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New Beetle Species Named after Alexandria Resident James Sherald
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New Beetle Species Named after Alexandria Resident James Sherald

The new beetle is called Cantharis sheraldi Steury.

Brent Steury, left, and James (Jim) Sherald, right, socially distanced and holding the journal article that described the new soldier beetle species named in Jim’s honor.

Brent Steury, left, and James (Jim) Sherald, right, socially distanced and holding the journal article that described the new soldier beetle species named in Jim’s honor. Photo contributed

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An enlarged image of the newly discovered beetle now known as Cantharis sheraldi Steury.

“I knew the second I saw it that it was none of the species I had ever seen before in the park, and probably none of the species known from the Eastern United States” said Brent Steury, Natural Resources Program Manager for the George Washington Memorial Parkway, a National Park site in Fairfax and Arlington counties, Virginia. The species he was referring to is a new species of Soldier Beetle (family Cantharidae) discovered by Steury in 2019 and described in a recent issue of an international journal devoted to the study of beetles called The Coleopterists Bulletin. “I had to be sure that this beetle was not a species recently arrived in North America from some other country and the peer review process of The Coleterists Bulletin helped me do that. This publication makes it official,” Steury said, “the planet has one more species with a name.”

Steury has been inventorying the flora and fauna of the parkway for over 15 years and has a special fondness for “beetles, snails, and plants” he said. The discovery was made in Turkey Run Park (a unit of the parkway) near the Potomac Gorge, an area known for its high species richness and rare plants and animals. Steury has found over 100 species previously unknown from Virginia in this area but was still a “little surprised” to find a beetle species totally unknown to science, “especially one so brilliantly colored and so large” Steury said. “At seven to eight millimeters,” slightly less than one-half inch (females are slightly larger than males), “it seemed large to me” he said. “Many of the species previously unknown from Virginia that are discovered in the Potomac Gorge are less than half this size” Steury explained.

This is not the first time species unknown to science have been found near the Potomac Gorge in Turkey Run Park; “new species of flies, a caddisfly, and an amphipod” (small shrimp-like organisms) “have also been discovered here just in the last 15 years,” Steury said. “We do a lot of work with the Smithsonian Institution and those species were discovered by colleagues there,” Steury said. “It’s so amazing to find new life forms just outside your office” said Steury, pointing out the window from his office located in Turkey Run Park.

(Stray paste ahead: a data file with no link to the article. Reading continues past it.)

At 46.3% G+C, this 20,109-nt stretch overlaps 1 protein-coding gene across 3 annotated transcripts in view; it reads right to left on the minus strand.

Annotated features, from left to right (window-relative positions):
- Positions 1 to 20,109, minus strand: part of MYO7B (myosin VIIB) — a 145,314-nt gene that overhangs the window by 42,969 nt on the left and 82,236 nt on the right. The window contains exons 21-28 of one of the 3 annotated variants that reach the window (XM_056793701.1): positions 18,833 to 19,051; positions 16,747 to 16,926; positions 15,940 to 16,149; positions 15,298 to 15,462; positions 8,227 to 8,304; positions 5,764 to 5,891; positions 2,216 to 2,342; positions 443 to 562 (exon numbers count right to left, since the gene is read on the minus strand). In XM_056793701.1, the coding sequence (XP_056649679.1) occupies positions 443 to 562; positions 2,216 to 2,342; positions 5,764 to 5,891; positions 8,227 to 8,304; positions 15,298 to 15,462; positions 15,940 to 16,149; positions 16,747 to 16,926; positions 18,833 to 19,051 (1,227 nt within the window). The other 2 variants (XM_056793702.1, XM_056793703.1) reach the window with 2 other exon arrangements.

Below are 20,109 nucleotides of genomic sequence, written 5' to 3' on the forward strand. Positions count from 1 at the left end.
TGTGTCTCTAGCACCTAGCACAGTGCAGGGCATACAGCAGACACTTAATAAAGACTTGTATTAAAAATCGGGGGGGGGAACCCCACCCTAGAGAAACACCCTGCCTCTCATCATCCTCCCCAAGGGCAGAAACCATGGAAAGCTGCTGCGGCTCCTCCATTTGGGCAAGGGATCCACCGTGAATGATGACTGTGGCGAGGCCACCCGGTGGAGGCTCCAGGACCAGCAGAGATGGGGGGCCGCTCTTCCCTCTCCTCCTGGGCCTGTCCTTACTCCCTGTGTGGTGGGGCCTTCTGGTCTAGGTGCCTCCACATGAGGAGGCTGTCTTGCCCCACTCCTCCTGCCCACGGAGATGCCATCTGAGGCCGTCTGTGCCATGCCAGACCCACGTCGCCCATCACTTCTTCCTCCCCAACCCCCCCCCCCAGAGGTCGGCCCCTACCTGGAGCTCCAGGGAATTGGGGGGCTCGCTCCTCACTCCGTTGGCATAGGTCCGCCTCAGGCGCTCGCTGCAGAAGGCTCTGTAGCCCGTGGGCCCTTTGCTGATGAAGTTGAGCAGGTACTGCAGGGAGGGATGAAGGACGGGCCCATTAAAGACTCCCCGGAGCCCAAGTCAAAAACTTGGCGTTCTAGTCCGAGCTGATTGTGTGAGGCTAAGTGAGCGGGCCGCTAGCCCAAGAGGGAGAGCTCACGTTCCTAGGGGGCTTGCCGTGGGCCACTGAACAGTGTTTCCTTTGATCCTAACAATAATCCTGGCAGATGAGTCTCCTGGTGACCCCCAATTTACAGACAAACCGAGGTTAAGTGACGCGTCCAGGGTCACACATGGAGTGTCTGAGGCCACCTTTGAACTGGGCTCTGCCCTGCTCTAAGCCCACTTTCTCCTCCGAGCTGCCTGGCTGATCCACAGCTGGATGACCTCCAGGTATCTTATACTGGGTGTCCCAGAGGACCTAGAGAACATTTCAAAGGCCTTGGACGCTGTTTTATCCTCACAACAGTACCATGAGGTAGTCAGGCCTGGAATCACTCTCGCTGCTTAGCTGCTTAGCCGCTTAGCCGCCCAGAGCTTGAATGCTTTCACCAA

“Back in 1948, John Green discovered another new species of soldier beetle in Turkey Run Park, then called Podabrus vernalis but now known as Dichelotarsus vernalis. Lucky visitors to the park can still see this species today,” Steury said.

When you find a new species you have to give it a name. Some species are named after the places where they were found, attributes of their anatomy or color, or after people. The actor Leonardo DiCaprio recently had a new species of beetle discovered in Southeast Asia named after him in honor of his work protecting the environment.

“I couldn’t think of anyone more deserving than Jim Sherald to name this beetle after” Steury said, beaming ear to ear.

“Jim was our Chief of Natural Resources for the National Capital Region,” said Steury, the area of the National Park Service that oversees the protection of the Potomac Gorge. “I worked with Jim for over 15 years and he cared more about the gorge and the protection of its resources than anyone else I have known.

“I thought it only fitting to name this new soldier beetle after him. Jim was like a soldier, protecting the natural resources of the gorge. Without people like him, those resources are at risk of development. The National Park Service only manages these lands for the public. We are charged with protecting them so that future generations can enjoy them as we have. Thank God for people like Jim.”

Dr. James L. Sherald retired from the National Park Service (NPS) in January 2010 after 35 years. During his career he was a research plant pathologist and later Chief of Natural Resources and Science for the National Capital Region (NCR) which manages National Parks in the Washington metropolitan area.